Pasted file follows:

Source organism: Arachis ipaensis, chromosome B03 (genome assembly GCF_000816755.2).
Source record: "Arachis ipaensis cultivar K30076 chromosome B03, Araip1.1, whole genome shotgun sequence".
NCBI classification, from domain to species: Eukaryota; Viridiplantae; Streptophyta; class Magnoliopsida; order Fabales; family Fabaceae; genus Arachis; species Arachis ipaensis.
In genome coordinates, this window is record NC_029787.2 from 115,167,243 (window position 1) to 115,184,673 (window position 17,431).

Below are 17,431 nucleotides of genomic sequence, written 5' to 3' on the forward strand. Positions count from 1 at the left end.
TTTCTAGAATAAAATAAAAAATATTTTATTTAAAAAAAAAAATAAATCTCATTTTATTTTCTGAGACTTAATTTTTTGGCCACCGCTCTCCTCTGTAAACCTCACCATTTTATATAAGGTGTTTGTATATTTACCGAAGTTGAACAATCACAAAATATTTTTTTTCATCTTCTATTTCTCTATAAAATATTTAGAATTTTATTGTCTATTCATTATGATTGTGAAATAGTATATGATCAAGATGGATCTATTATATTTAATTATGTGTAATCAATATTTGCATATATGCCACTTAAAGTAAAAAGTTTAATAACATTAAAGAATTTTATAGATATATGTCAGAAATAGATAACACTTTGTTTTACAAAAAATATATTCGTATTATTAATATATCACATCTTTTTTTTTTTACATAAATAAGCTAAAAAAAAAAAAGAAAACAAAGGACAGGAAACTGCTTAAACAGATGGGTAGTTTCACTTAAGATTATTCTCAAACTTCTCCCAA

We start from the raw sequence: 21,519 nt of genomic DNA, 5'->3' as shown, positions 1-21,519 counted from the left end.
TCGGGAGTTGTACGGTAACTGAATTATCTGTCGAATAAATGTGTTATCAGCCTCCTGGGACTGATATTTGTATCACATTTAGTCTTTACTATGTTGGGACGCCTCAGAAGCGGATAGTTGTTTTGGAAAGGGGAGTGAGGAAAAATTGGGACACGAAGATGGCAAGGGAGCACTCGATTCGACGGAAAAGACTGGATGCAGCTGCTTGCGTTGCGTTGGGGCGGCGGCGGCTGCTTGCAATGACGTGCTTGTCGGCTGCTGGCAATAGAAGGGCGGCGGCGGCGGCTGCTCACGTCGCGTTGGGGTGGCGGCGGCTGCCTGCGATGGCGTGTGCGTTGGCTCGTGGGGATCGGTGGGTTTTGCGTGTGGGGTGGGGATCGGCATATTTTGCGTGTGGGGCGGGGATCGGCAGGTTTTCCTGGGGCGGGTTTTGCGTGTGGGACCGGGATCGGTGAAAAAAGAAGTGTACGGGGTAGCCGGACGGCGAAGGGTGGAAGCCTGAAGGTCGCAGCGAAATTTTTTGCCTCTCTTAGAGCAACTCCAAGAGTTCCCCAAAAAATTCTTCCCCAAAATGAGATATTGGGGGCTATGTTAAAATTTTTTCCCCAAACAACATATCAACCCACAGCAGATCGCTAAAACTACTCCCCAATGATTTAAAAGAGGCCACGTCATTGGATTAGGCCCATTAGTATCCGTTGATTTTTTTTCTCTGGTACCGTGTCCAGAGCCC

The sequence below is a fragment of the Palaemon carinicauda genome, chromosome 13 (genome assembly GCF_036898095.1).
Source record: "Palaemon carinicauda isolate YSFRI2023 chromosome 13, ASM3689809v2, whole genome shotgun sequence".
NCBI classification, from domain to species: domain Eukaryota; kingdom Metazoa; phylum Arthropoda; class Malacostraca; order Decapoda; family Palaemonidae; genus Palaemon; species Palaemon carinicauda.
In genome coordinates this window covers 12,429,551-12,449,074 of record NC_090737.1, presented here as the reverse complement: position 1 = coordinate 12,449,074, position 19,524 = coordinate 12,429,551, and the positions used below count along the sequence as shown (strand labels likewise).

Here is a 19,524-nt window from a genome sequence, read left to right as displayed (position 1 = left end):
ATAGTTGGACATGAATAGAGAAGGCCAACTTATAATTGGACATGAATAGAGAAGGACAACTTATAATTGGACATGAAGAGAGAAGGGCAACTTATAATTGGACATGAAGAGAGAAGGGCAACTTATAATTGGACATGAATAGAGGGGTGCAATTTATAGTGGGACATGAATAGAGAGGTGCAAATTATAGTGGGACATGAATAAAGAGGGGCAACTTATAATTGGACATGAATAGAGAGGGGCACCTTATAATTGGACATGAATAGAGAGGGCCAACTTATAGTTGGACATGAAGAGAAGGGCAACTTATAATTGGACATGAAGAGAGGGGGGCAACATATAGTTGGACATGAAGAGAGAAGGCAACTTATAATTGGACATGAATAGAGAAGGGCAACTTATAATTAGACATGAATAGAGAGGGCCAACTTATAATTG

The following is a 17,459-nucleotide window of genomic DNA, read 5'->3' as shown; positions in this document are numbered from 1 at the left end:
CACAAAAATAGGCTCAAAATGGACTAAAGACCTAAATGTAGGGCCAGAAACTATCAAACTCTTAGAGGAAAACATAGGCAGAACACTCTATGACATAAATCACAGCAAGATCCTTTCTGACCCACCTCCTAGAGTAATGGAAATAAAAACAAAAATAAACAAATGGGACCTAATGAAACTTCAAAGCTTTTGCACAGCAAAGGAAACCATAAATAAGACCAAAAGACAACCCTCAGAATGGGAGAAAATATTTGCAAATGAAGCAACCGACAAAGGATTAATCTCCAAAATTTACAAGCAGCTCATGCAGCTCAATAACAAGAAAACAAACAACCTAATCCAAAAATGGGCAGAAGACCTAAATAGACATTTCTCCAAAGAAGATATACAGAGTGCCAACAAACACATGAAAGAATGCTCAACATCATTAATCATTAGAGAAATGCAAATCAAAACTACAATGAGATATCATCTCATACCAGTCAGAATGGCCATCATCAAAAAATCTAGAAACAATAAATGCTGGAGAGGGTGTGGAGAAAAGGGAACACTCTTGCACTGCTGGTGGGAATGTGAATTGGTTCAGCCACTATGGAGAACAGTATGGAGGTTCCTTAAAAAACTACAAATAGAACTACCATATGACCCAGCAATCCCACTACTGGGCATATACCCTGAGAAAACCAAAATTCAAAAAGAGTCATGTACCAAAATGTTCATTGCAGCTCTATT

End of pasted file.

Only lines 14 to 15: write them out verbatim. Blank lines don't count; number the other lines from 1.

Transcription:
ATAGTTGGACATGAATAGAGAAGGCCAACTTATAATTGGACATGAATAGAGAAGGACAACTTATAATTGGACATGAAGAGAGAAGGGCAACTTATAATTGGACATGAAGAGAGAAGGGCAACTTATAATTGGACATGAATAGAGGGGTGCAATTTATAGTGGGACATGAATAGAGAGGTGCAAATTATAGTGGGACATGAATAAAGAGGGGCAACTTATAATTGGACATGAATAGAGAGGGGCACCTTATAATTGGACATGAATAGAGAGGGCCAACTTATAGTTGGACATGAAGAGAAGGGCAACTTATAATTGGACATGAAGAGAGGGGGGCAACATATAGTTGGACATGAAGAGAGAAGGCAACTTATAATTGGACATGAATAGAGAAGGGCAACTTATAATTAGACATGAATAGAGAGGGCCAACTTATAATTG

The following is a 17,459-nucleotide window of genomic DNA, read 5'->3' as shown; positions in this document are numbered from 1 at the left end: